PulseAudio is a networked sound server, similar in theory to the Enlightened Sound Daemon (EsounD). PulseAudio is however much more advanced and has numerous features.
A sound server can serve many functions:
- Software mixing of multiple audio streams, bypassing any restrictions the hardware has.
- Network transparency, allowing an application to play back or record audio on a different machine than the one it is running on.
- Sound API abstraction, alleviating the need for multiple backends in applications to handle the wide diversity of sound systems out there.
- Generic hardware abstraction, giving the possibility of doing things like individual volumes per application. PulseAudio comes with many plugin modules. All audio from/to clients and audio interfaces goes through modules.
Manuel Amador created a diagram describing how the different parts of PulseAudio play together. (Not all modules are shown.) Another, simpler architecture diagram is attached to this page (scroll to the bottom).
PulseAudio clients can send audio to "sinks" and receive audio from "sources". A client can be GStreamer, xinelib, MPlayer or any other audio application. Only the device drivers/audio interfaces can be either sources or sinks (they are often hardware in- and out-puts).
The PulseAudio daemon and utilities are still under development, but are generally considered stable. API, ABI and the protocol are considered release worthy so effort is spent to not break these. Application developers should not feel uneasy using the client library at this point.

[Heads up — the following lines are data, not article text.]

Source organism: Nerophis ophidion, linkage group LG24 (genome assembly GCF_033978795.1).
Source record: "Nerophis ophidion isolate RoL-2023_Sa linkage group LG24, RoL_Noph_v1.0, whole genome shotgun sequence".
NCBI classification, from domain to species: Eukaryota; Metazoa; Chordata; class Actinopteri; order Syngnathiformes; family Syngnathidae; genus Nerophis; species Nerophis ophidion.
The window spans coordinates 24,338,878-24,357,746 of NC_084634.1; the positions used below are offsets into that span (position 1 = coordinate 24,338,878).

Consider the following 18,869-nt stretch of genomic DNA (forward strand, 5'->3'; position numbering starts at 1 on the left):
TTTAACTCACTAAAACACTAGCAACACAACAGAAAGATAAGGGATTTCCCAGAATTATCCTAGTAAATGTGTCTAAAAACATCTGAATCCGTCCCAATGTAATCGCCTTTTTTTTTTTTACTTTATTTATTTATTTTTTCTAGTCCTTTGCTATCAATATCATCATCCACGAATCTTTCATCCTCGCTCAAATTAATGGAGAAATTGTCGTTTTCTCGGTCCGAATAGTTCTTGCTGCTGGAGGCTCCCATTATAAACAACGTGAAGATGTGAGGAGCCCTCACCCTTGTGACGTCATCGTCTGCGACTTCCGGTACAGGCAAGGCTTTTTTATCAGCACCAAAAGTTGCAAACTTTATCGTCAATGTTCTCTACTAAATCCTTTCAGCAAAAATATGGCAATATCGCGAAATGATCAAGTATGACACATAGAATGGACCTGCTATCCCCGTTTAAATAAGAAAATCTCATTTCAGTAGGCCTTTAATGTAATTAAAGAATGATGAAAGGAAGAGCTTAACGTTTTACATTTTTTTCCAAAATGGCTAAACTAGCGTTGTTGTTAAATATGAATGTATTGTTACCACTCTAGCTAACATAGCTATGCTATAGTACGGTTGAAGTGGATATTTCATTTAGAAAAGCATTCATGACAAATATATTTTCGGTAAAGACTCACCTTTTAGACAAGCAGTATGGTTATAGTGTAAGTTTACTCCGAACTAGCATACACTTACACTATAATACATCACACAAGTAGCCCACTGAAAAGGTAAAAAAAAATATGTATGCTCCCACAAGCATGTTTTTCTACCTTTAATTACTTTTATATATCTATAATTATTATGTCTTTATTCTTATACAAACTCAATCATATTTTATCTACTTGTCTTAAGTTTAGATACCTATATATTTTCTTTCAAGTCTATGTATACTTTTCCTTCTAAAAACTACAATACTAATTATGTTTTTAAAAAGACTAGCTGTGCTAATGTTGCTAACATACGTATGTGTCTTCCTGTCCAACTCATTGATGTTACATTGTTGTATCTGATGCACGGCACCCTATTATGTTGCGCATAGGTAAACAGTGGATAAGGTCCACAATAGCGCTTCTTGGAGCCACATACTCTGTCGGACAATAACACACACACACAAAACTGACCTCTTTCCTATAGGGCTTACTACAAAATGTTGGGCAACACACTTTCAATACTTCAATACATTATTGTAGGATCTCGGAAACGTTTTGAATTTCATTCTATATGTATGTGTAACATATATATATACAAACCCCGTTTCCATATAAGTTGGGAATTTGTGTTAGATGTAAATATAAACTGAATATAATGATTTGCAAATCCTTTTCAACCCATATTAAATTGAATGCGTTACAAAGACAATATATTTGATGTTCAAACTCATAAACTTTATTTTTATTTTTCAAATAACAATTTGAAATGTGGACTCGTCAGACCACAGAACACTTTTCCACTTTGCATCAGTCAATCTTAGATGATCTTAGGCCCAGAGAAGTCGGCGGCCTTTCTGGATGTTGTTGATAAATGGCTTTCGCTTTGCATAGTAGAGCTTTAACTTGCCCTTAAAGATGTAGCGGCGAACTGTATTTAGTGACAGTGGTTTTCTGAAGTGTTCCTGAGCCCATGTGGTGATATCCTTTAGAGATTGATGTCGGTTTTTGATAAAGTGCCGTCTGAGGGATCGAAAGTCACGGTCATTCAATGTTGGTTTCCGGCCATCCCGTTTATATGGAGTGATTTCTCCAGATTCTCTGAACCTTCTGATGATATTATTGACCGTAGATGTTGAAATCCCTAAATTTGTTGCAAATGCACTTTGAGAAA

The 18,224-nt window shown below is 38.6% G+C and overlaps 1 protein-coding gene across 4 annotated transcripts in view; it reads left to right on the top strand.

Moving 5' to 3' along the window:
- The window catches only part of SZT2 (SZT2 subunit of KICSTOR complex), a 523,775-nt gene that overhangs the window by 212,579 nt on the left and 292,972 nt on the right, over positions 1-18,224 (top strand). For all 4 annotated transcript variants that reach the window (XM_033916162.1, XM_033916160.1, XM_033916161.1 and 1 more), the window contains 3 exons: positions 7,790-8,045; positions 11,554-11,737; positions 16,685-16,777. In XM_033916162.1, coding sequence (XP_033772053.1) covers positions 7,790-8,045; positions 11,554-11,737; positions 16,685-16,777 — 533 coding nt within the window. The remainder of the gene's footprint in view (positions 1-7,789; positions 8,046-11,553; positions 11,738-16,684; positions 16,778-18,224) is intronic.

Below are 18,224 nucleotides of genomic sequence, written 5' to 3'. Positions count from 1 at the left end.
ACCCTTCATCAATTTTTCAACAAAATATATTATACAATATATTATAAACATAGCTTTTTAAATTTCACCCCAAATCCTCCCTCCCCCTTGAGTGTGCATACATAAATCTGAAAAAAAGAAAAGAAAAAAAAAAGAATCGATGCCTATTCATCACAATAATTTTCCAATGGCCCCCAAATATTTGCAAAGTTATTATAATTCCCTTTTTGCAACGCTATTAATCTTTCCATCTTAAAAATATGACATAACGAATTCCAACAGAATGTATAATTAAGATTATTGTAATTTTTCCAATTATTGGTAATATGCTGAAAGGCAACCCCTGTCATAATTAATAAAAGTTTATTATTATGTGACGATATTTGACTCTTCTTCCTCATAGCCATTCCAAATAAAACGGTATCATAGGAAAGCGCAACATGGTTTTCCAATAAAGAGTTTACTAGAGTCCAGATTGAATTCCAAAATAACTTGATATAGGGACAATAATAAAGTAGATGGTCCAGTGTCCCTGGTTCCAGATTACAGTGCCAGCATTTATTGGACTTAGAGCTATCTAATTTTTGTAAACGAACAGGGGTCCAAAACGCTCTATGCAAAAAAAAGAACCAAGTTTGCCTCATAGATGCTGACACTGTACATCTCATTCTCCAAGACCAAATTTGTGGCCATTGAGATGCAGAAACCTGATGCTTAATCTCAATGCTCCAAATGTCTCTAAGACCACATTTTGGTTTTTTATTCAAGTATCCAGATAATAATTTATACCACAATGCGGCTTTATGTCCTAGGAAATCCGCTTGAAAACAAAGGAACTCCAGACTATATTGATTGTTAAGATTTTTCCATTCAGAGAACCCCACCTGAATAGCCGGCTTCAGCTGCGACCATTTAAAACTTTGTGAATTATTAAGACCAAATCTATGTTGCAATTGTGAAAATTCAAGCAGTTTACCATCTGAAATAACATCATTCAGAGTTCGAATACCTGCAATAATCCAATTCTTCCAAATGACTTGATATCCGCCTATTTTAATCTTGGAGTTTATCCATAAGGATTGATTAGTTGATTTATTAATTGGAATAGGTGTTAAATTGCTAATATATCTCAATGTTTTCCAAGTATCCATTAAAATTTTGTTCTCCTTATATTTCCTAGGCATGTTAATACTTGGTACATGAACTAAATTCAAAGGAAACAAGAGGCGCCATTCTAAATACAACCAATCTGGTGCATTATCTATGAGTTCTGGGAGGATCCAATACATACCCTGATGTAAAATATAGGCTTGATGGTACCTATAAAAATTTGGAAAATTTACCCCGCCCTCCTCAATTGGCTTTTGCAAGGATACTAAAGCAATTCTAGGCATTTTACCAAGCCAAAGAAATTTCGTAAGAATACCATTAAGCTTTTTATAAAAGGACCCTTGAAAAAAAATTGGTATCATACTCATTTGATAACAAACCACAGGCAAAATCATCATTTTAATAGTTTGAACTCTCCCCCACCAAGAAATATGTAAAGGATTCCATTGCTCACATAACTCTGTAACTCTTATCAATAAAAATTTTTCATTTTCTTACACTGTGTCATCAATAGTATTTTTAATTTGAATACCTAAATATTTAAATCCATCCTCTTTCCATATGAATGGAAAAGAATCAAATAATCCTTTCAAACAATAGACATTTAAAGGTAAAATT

- Licensed under LGPL 2.1+ (might effectively be downgraded to GPL if you link against libsamplerate -- which his optional however)
- Extensible plugin architecture (by loading dynamic loadable modules with dlopen())
- Support for static linking of modules, allowing a single binary for all your needs
- Module autoloading
- Support for more than one sink/source
- Good low latency behaviour
- Very accurate latency measurement for playback and recording.
- Client side latency interpolation
- Embeddable into other software (the core is available as C library)
- Completely asynchronous C API, complemented by two synchronous variants for simple use in synchronous applications
- Simple command line interface for reconfiguring the daemon while running
- Flexible, implicit sample type conversion and resampling
- "Zero-Copy" architecture
- May be used to combine multiple sound cards to one (with sample rate adjustment)
- Ability to fully synchronize multiple playback streams
- Various network audio streaming options PulseAudio is intended to provide lower latency than the software mixers dmix and esd.
Supported Operating Systems
The following auxiliary GUI tools have been developed for PulseAudio:
- PulseAudio Volume Control
PulseAudio Preferences The following obsolete or out-of-date UI tools have been Developed for PulseAudio as well:
- PulseAudio Volume Meter
PulseAudio Device Chooser The following plugins for third-party software have been developed:
- libao-pulse - PulseAudio plugin for libao
gst-pulse - PulseAudio plugin for GStreamer in gst-plugins-good The following third-party software also has support for PulseAudio:
- LiVES versions 1.1.3 and higher.
- MPD (supported in svn as of revision 4316)
- MPlayer (with this patch)
- xine versions 1.1.3 and greater.
- VLC media player and LibVLC from version 0.9.0 (version 1.1.12 or more is recommended)
Pulse Whole Home Audio - A no frills multi-room/zone audio server that uses pulse to do all the heavy audio lifting. You can find details and the code on the project's gitorious wiki.
Since PulseAudio is a daemon process that sits in the background it's difficult to make a screenshot of it. However we can provide you with a screenshot of the auxiliary tools mentioned above:
(For the full size image follow this link.)
PulseAudio is currently available in the following distributions:
- ALT Linux Sisyphus; for more information, see ALT Linux Sisyphus and PulseAudio (in Russian, only)
- ArchLinux - has a nice Wiki page
- Ubuntu (Enabled by default starting from Ubuntu 8.04.)
- Fedora (Enabled by default starting from Core 8)
- Gentoo (Wiki)
- T2 SDE Linux
- Lunar Linux
- Mandriva (Enabled by default in Mandriva 2008.1)
- Pardus (Enabled by default since Pardus 2008.)